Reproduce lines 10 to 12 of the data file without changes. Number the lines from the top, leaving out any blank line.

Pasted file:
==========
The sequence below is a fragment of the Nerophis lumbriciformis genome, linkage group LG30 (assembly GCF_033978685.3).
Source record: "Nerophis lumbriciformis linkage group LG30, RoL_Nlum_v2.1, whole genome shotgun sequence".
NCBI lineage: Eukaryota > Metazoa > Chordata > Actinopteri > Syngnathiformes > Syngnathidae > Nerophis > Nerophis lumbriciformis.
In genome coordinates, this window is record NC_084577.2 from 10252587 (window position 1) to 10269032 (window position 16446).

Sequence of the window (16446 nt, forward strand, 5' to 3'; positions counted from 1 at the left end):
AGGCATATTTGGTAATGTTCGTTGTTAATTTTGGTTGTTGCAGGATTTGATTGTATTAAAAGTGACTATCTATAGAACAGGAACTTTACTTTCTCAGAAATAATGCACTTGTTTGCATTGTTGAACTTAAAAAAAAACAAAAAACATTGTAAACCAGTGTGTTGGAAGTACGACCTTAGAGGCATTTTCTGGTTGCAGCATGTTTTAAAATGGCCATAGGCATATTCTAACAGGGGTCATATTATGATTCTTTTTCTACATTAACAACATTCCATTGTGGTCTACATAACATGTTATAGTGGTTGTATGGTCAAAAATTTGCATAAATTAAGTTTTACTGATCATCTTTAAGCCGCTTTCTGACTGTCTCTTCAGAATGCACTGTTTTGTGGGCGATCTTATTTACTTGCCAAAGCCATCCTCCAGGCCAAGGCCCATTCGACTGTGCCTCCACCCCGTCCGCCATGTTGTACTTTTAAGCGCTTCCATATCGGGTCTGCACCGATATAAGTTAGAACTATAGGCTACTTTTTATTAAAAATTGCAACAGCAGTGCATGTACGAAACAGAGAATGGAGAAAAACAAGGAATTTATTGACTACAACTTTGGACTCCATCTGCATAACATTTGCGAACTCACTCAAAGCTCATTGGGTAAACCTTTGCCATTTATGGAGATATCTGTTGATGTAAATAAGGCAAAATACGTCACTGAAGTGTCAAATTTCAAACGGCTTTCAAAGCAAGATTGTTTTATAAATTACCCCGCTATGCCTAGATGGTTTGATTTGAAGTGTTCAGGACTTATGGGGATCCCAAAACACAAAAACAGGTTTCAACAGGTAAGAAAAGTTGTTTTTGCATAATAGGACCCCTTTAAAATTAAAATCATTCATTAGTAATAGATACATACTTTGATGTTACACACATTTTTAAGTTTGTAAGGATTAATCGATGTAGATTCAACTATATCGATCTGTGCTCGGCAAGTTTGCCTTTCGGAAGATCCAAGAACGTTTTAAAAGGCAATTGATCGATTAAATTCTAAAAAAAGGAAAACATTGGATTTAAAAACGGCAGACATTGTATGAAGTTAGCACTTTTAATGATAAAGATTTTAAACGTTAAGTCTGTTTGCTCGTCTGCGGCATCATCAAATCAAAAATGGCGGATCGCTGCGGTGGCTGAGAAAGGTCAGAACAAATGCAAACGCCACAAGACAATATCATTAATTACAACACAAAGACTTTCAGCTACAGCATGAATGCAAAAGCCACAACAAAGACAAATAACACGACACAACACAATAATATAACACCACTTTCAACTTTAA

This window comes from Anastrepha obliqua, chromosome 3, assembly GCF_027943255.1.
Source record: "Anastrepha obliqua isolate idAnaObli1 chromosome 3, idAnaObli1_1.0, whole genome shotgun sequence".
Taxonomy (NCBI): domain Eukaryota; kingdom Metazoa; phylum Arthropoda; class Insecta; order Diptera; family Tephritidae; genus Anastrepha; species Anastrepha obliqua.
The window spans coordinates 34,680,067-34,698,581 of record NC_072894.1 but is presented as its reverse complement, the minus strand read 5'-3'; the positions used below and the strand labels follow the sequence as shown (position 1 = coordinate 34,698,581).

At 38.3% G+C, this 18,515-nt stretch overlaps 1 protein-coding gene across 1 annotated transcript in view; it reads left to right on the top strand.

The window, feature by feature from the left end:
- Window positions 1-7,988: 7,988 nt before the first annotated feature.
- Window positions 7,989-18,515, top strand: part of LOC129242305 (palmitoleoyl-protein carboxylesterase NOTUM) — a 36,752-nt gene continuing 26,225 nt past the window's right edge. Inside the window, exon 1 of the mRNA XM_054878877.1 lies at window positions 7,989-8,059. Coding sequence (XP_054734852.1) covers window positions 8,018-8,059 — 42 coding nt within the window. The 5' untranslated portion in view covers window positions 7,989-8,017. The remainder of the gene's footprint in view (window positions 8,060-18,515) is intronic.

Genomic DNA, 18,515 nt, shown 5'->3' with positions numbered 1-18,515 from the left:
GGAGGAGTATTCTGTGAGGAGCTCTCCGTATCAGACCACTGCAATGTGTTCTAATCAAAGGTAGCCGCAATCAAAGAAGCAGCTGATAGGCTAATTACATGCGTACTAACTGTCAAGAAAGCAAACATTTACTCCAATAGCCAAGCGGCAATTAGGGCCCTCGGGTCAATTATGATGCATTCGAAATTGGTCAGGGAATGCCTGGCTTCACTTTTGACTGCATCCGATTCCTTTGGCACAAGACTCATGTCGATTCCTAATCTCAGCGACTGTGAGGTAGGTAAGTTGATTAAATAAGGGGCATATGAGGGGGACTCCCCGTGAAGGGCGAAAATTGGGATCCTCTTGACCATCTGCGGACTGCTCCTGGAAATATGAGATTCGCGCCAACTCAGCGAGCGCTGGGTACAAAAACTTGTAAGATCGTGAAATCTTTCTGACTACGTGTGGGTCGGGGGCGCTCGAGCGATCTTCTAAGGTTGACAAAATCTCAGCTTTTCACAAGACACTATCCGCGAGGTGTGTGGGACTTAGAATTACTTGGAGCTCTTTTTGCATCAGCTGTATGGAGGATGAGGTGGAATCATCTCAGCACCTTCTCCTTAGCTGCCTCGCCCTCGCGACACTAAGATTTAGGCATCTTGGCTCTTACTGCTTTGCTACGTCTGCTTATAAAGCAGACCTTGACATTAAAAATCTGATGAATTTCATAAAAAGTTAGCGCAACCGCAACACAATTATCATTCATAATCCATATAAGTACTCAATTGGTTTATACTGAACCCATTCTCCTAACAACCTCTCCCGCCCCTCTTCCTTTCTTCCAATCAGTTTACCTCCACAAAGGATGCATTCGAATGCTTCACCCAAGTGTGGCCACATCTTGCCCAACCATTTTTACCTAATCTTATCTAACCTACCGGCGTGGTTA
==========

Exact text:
The window spans coordinates 34,680,067-34,698,581 of record NC_072894.1 but is presented as its reverse complement, the minus strand read 5'-3'; the positions used below and the strand labels follow the sequence as shown (position 1 = coordinate 34,698,581).

At 38.3% G+C, this 18,515-nt stretch overlaps 1 protein-coding gene across 1 annotated transcript in view; it reads left to right on the top strand.

The window, feature by feature from the left end: